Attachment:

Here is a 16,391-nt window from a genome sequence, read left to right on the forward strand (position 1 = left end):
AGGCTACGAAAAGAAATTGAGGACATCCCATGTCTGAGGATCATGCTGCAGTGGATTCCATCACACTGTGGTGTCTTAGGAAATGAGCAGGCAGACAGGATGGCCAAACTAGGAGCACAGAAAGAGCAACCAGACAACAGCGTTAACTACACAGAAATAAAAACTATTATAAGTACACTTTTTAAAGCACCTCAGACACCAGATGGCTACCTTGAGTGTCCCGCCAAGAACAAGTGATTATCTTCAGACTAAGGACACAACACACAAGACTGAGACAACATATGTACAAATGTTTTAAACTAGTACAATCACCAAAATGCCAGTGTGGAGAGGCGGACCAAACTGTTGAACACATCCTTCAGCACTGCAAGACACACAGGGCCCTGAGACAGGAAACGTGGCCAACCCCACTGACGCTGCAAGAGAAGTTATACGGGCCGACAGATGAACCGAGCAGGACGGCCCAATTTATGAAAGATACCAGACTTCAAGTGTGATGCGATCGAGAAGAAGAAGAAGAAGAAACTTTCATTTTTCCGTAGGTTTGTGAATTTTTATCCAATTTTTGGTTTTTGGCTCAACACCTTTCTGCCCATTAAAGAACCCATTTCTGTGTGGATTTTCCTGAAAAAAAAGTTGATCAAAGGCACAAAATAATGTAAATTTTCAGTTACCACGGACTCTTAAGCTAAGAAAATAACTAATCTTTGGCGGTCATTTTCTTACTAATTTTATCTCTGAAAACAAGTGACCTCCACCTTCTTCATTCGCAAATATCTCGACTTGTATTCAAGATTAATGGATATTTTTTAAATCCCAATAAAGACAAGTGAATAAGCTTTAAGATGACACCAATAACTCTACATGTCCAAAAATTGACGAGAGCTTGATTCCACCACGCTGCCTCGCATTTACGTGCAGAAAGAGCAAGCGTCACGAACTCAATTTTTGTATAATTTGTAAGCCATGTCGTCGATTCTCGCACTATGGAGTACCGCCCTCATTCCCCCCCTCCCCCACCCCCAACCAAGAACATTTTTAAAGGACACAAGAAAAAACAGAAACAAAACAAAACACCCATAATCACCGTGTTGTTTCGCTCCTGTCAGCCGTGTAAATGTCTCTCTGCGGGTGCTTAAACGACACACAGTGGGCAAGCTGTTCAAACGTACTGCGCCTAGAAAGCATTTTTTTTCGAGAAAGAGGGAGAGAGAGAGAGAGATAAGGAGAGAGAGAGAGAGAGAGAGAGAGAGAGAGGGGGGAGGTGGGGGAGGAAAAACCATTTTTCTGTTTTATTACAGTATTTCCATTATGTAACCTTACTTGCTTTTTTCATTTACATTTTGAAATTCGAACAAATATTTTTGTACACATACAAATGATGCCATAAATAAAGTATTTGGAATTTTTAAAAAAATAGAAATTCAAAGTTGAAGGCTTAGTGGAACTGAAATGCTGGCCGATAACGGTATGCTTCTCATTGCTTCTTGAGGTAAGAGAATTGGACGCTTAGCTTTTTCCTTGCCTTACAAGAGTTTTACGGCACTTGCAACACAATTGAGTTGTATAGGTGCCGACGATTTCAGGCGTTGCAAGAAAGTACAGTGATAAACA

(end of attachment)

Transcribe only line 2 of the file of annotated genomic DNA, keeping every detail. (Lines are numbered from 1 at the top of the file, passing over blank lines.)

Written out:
AGGCTACGAAAAGAAATTGAGGACATCCCATGTCTGAGGATCATGCTGCAGTGGATTCCATCACACTGTGGTGTCTTAGGAAATGAGCAGGCAGACAGGATGGCCAAACTAGGAGCACAGAAAGAGCAACCAGACAACAGCGTTAACTACACAGAAATAAAAACTATTATAAGTACACTTTTTAAAGCACCTCAGACACCAGATGGCTACCTTGAGTGTCCCGCCAAGAACAAGTGATTATCTTCAGACTAAGGACACAACACACAAGACTGAGACAACATATGTACAAATGTTTTAAACTAGTACAATCACCAAAATGCCAGTGTGGAGAGGCGGACCAAACTGTTGAACACATCCTTCAGCACTGCAAGACACACAGGGCCCTGAGACAGGAAACGTGGCCAACCCCACTGACGCTGCAAGAGAAGTTATACGGGCCGACAGATGAACCGAGCAGGACGGCCCAATTTATGAAAGATACCAGACTTCAAGTGTGATGCGATCGAGAAGAAGAAGAAGAAGAAACTTTCATTTTTCCGTAGGTTTGTGAATTTTTATCCAATTTTTGGTTTTTGGCTCAACACCTTTCTGCCCATTAAAGAACCCATTTCTGTGTGGATTTTCCTGAAAAAAAAGTTGATCAAAGGCACAAAATAATGTAAATTTTCAGTTACCACGGACTCTTAAGCTAAGAAAATAACTAATCTTTGGCGGTCATTTTCTTACTAATTTTATCTCTGAAAACAAGTGACCTCCACCTTCTTCATTCGCAAATATCTCGACTTGTATTCAAGATTAATGGATATTTTTTAAATCCCAATAAAGACAAGTGAATAAGCTTTAAGATGACACCAATAACTCTACATGTCCAAAAATTGACGAGAGCTTGATTCCACCACGCTGCCTCGCATTTACGTGCAGAAAGAGCAAGCGTCACGAACTCAATTTTTGTATAATTTGTAAGCCATGTCGTCGATTCTCGCACTATGGAGTACCGCCCTCATTCCCCCCCTCCCCCACCCCCAACCAAGAACATTTTTAAAGGACACAAGAAAAAACAGAAACAAAACAAAACACCCATAATCACCGTGTTGTTTCGCTCCTGTCAGCCGTGTAAATGTCTCTCTGCGGGTGCTTAAACGACACACAGTGGGCAAGCTGTTCAAACGTACTGCGCCTAGAAAGCATTTTTTTTCGAGAAAGAGGGAGAGAGAGAGAGAGATAAGGAGAGAGAGAGAGAGAGAGAGAGAGAGAGAGGGGGGAGGTGGGGGAGGAAAAACCATTTTTCTGTTTTATTACAGTATTTCCATTATGTAACCTTACTTGCTTTTTTCATTTACATTTTGAAATTCGAACAAATATTTTTGTACACATACAAATGATGCCATAAATAAAGTATTTGGAATTTTTAAAAAAATAGAAATTCAAAGTTGAAGGCTTAGTGGAACTGAAATGCTGGCCGATAACGGTATGCTTCTCATTGCTTCTTGAGGTAAGAGAATTGGACGCTTAGCTTTTTCCTTGCCTTACAAGAGTTTTACGGCACTTGCAACACAATTGAGTTGTATAGGTGCCGACGATTTCAGGCGTTGCAAGAAAGTACAGTGATAAACA